MARYLAND SCIENCE CENTER, 601 Light Street, Baltimore. Pay parking available around the Inner Harbor. Open Tuesday through Thursday 10 to 5, Friday and Saturday 10 to 10, Sunday noon to 6. Adults: $2.50, children under 12: $1. Phone: 301/685-2370.
Red lights flash on the control panels. Kaleidoscopic images dance across the radar screens.
"Ready, go!" shouts a child from one of the three pilot seats.
"Uh-oh. I'm out of order," says his co-pilot.
"I'm going to the moon," decides the third pilot, flicking the switches, spinning the dials and moving around all the switchboard plugs that control the spaceship. It's a short trip, and the kids soon burst out, eager to try more of the hands-on activities that fill four stories at the Maryland Science Center in Baltimore.
"You better put on your oxygen masks before you come out here," advises the volunteer in the K.I.D.S. (Keys Into the Discovery of Science) room, designed especially for four-to seven-year-olds.
But the kids are already reacclimated and into something else. A little girl fills a can hanging over a table with sand, then gives the can a push. The sand falls on the table, making a design.
"It looks like a snail," says the volunteer. On the floor, younger kids are scribbling on paper with crayons, then holding their works under a light that makes the art look phosphorescent.
Upstairs, older kids and adults who didn't get electronic games for Christmas are playing games with computers called Merlin and the Little Professor. A display next to each game shows how small the computer's brain is, but some people lose nevertheless. Others take on another computer in an academic contest.
"Welcome to the lunar quiz," prints the computer. "What is the difference between moons and satellites?"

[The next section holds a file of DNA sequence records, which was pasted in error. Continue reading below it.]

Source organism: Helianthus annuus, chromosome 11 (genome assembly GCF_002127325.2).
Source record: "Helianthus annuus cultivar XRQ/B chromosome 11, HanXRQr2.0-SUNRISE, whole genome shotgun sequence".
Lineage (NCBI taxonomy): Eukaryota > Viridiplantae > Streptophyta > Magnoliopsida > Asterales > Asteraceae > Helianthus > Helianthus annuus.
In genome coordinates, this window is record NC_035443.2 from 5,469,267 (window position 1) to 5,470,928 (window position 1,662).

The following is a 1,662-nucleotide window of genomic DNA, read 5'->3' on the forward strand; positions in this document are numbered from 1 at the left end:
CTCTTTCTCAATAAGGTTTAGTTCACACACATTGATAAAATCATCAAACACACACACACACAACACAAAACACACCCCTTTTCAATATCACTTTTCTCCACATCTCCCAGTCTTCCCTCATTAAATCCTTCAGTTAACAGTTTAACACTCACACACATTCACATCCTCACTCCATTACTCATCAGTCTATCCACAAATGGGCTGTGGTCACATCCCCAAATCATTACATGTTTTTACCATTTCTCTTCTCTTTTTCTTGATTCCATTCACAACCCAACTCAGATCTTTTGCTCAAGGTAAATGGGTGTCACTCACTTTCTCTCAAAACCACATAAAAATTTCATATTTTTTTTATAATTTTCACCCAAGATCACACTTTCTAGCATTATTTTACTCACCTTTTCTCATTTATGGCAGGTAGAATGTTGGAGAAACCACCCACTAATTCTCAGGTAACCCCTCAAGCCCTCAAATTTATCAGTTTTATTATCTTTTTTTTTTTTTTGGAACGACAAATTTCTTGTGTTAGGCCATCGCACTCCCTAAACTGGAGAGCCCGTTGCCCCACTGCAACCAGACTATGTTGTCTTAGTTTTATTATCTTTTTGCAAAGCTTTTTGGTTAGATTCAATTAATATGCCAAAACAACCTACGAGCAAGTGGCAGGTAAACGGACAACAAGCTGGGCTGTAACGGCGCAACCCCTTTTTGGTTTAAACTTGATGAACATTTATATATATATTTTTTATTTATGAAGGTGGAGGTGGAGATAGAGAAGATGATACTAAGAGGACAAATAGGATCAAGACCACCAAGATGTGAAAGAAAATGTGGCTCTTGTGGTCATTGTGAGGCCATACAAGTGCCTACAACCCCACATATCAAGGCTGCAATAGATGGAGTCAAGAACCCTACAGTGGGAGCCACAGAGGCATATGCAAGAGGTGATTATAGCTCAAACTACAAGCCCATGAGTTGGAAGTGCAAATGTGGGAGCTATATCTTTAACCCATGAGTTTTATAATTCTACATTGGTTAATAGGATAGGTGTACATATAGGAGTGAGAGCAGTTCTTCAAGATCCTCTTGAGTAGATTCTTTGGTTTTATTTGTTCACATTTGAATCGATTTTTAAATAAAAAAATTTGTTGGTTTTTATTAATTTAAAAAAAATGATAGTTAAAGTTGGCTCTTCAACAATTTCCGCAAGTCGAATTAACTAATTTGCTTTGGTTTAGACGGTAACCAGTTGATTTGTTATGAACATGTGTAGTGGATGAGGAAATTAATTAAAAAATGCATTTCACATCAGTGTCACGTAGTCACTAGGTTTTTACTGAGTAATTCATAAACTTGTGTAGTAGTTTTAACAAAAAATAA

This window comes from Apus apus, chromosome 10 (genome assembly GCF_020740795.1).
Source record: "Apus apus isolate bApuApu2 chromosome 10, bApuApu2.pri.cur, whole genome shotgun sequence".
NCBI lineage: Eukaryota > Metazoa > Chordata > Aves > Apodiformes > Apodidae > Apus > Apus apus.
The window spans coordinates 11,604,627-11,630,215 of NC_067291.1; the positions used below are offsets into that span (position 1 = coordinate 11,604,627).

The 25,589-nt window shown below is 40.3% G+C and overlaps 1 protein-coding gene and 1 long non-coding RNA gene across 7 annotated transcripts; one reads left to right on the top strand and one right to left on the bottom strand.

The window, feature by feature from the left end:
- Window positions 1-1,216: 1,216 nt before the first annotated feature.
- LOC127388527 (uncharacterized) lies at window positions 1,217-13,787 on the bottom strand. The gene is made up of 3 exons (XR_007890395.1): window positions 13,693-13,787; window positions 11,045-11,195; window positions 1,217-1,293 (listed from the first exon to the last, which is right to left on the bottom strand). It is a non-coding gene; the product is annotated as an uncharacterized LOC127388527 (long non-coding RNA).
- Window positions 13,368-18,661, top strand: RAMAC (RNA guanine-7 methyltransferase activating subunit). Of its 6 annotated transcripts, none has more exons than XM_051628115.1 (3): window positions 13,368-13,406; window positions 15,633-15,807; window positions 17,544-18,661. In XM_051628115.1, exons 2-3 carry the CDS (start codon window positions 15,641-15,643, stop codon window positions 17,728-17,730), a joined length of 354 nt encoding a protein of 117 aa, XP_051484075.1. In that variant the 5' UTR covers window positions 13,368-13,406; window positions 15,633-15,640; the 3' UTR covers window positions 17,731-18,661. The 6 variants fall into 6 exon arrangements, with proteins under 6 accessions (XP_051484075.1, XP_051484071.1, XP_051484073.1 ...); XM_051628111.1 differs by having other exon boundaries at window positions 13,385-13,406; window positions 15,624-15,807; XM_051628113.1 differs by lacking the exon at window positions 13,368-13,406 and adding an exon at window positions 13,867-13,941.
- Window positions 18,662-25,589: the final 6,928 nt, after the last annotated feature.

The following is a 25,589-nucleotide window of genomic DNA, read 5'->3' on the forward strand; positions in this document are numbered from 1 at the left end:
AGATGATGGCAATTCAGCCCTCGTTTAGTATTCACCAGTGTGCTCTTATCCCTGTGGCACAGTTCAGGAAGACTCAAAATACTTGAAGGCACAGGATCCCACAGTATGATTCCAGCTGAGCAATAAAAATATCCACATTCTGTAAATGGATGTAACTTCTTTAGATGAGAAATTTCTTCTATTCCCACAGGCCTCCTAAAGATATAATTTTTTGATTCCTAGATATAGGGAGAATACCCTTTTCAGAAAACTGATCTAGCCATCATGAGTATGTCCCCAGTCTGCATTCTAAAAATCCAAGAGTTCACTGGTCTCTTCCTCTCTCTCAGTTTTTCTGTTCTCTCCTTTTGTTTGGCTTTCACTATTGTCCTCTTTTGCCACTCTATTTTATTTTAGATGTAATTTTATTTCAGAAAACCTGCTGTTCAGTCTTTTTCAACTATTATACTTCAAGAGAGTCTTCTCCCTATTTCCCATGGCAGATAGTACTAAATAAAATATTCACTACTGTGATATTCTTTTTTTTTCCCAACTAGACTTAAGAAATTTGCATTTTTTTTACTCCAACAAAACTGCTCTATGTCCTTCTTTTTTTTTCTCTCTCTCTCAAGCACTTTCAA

A teenager chooses answer No. 3, and the computer pats him on the back.
"That's right," it prints out. "The terms are interchangeable."
Other kids pit their wits against those of other real live humans in a game of electronic tick-tack-toe based on the metric system. Instead of Xs and Os there are red lights and blue lights and to fill in a square with your color you have to get the right answer to such questions as "True or false: A high diving board is three meters above the swimming pool?"
Another display shines lights down on you and claims it can measure your height by measuring your shadow.
"Hey, mom, am I five feet?" asks a boy who isn't quite sure it really works.
On the demonstration stage, a woman is talking about physical reactions and asks the audience what they are.
"When the way it looks changes" ventures a kid, who is told yes but that in a physical reaction -- as opposed to a chemical reaction -- you usually can bring back the materials you started with. This physical reactiion, she explains, will be between calcium acetate and denatured alcohol.
"Is that the kind you put on with cotton?" asks the same kid. "And can I stand here on the stage?"
"No, that's isopropyl alcohol," replies the woman. "And you can stand there but don't get any closer."
She measures out 100 milliliters of alcohol and 40 milliliters of calcium acetate and mixes them together and gets something the kid on the stage of the stage says looks like water.
"But it isn't," she warns. "And if you don't know what something is, don't drink it or play around with it."
She attempts to pour the concoction from the beaker, but finds the mixture has changed.